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  3.25 Lord Cornwallis Receiving the Sons of Tipu as Hostages  


©The Bowes Museum, Barnard Castle, Co. Durham
Lord Cornwallis Receiving the Sons of Tipu as Hostages; 1792

Oil sketch, in two parts, on metal plate
37.9 x 25.9 cm

MATHER BROWN 1761-1831

rticle 2 of the Treaty of Seringapatam in 1792 declared 'That the two sons of Tippoo Sultaun shall be detained as hostages till the stipulated sum to be paid at three instalments, not exceeding 4 months each, shall be discharged - On payment thereof, and the cession of one half the country and release of the prisoners - the said two sons shall be immediately dismissed.'

By comparison with a sepia drawing in the British Library (OIOC) London (WD 3138), this oil sketch has been identified as the work of Mather Brown. Glass paintings of c.1815, 'After prints from the paintings by Mather Brown,' indicate that the subject was still popular well into the 19th- century. The related oil painting was listed in the Rosebery sale at Christie's 5 May 1939 and a small version, in oil on metal, appeared in the salerooms in 1999.

Scenes of the surrender of the young Princes certainly appealed to the public. The Scotsman, Major Dirom, notes that 'The eldest boy, rather dark in his colour, with thick lips, a small flattish nose, and a long thoughtful countenance, was less admired that the youngest, who is remarkably fair, with regular features, a small round face, large full eyes, and a more animated appearance.' Artists working in India, such as Arthur Devis, John Zoffany and John Smart, all painted versions of the scene, although the only artist actually present was Robert Home. Meanwhile in England, James Northcote, Thomas Stotthard, Henry Singleton and Mather Brown, who had not once visited India , created their own images in response to public demand. Within a year of the Treaty of 1792, Mather Brown had completed three oil paintings commemorating episodes in the 3rd Mysore War, showing Tipu's sons leaving the Zenana; the royal children delivering the peace treaty to Lord Cornwallis; and Lord Cornwallis receiving the two sons as hostages. Engravings of the latter were not published until January 1799, although the Morning Courier of Tuesday 19 March 1793 announced that King George III, having seen the paintings, 'gave permission for the Engraving from the Great Picture which represents the Introduction of the Hostage Princes to be dedicated to His Majesty.' The paintings were afterwards brought from Buckingham House to the Morland Gallery, Old Bond Steet, where they were placed on public display.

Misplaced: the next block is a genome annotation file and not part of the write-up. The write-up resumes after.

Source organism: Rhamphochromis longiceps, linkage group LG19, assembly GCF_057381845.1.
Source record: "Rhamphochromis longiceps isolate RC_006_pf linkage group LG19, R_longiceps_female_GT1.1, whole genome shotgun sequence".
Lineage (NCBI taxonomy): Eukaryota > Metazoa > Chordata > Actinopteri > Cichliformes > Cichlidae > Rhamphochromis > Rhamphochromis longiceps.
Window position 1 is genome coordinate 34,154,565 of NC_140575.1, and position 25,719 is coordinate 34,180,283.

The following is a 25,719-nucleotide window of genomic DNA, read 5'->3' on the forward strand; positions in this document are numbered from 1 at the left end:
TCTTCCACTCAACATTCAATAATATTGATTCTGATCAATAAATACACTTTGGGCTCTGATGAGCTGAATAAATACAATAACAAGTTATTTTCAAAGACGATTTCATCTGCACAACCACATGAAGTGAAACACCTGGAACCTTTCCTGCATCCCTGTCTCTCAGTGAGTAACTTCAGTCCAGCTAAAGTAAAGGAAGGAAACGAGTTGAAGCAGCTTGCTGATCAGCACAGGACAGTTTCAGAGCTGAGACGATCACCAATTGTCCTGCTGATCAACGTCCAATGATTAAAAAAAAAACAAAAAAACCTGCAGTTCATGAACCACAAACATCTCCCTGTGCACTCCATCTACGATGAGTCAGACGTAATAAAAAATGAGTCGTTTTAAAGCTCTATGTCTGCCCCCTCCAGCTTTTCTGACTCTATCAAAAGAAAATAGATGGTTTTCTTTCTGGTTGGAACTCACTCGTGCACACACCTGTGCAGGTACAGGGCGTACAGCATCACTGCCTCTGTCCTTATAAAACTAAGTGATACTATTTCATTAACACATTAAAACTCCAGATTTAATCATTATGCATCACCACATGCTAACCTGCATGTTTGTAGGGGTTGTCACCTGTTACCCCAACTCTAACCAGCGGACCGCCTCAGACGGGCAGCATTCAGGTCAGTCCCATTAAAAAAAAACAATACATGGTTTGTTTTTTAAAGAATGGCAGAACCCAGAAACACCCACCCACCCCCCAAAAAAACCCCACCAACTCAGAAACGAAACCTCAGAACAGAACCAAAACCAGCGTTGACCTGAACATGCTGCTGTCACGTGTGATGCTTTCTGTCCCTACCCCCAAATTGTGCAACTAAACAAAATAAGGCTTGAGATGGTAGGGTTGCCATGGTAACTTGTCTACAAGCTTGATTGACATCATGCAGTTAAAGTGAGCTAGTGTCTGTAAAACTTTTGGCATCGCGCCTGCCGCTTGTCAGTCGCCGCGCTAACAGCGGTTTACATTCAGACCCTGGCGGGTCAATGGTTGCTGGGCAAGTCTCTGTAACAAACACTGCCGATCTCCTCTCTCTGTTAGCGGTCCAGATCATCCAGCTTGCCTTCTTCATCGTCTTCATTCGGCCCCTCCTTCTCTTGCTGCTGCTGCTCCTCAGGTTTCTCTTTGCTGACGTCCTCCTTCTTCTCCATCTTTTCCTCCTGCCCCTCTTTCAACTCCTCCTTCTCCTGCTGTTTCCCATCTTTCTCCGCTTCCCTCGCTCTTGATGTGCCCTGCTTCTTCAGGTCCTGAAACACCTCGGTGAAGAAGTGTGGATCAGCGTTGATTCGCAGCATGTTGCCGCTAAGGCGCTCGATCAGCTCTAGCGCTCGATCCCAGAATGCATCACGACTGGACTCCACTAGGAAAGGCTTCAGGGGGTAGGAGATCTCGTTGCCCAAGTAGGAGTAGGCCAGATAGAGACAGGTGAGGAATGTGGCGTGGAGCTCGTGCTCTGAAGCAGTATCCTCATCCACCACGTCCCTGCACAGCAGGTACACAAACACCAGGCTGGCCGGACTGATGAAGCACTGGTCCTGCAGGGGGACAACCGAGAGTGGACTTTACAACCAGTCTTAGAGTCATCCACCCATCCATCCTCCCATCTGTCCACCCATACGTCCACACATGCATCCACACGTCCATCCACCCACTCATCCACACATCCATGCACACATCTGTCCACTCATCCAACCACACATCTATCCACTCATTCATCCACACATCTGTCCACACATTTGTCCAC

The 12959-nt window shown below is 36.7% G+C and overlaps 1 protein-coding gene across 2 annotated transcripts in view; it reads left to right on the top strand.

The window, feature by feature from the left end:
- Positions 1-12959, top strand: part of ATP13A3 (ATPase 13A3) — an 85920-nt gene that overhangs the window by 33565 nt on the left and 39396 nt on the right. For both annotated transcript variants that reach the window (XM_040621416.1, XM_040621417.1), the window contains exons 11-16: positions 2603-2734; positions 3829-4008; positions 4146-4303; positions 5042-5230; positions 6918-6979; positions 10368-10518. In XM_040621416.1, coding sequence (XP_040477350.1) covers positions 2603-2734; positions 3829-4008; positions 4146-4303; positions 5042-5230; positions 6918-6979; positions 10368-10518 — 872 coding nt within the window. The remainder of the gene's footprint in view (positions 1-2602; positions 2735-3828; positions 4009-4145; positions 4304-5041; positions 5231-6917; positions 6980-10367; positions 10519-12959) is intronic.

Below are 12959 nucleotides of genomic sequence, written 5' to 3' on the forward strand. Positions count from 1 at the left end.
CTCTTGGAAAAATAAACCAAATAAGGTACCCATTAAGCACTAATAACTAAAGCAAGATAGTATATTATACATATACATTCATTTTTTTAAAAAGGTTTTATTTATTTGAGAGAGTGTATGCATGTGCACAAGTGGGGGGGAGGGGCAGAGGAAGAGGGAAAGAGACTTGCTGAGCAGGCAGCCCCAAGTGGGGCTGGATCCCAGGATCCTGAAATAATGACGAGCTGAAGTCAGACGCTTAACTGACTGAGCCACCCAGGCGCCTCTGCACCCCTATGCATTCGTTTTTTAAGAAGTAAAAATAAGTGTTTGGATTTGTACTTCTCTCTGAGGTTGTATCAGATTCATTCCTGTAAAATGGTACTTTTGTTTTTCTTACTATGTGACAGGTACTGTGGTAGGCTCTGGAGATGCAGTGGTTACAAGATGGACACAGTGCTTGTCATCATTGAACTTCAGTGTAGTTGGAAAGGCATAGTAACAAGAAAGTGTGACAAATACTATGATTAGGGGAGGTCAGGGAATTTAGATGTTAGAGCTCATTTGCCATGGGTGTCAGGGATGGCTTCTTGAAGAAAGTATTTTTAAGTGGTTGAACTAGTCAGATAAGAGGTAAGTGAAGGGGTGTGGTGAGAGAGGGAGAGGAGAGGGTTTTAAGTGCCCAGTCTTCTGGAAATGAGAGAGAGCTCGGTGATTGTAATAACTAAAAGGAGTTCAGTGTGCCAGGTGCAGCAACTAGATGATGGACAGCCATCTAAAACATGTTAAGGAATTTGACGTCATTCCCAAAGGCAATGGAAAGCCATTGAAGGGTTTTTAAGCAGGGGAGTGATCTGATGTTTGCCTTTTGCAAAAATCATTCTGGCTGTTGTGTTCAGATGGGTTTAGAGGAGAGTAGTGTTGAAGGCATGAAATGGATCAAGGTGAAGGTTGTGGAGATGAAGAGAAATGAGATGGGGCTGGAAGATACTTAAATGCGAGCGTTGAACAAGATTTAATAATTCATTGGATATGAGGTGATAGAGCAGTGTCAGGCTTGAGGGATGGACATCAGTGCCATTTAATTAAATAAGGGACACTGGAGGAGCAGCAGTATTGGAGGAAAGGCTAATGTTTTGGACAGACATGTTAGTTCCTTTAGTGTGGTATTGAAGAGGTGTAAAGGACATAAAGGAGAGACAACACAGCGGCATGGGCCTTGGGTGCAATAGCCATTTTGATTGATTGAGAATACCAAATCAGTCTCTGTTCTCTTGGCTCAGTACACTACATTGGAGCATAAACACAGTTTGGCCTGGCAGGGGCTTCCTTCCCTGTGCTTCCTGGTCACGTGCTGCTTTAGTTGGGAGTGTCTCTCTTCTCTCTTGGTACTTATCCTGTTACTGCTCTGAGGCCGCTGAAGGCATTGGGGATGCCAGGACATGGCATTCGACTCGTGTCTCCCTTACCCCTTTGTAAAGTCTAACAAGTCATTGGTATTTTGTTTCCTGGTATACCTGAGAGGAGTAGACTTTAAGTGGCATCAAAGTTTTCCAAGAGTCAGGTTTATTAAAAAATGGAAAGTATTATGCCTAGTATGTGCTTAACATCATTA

A notice in The Oracle or 4th April 1793, describes the painted landscape with Abercromby's camp in the background, and the bastions of Seringapatam, heavy with ordnance. The notice also lists the main participants depicted, including Major Dirom and Major Madan, ADC to Lord Cornwallis 'who furnished Mr Brown with all particulars by express direction of Henry Dundas, one of his Majesty's principal Secretaries of State.' Reference is also made to a State Carpet, exhibited with the Picture, which was apparently used by Tipu in Durbar, and was taken at the Fall of Bangalore, in 1791.


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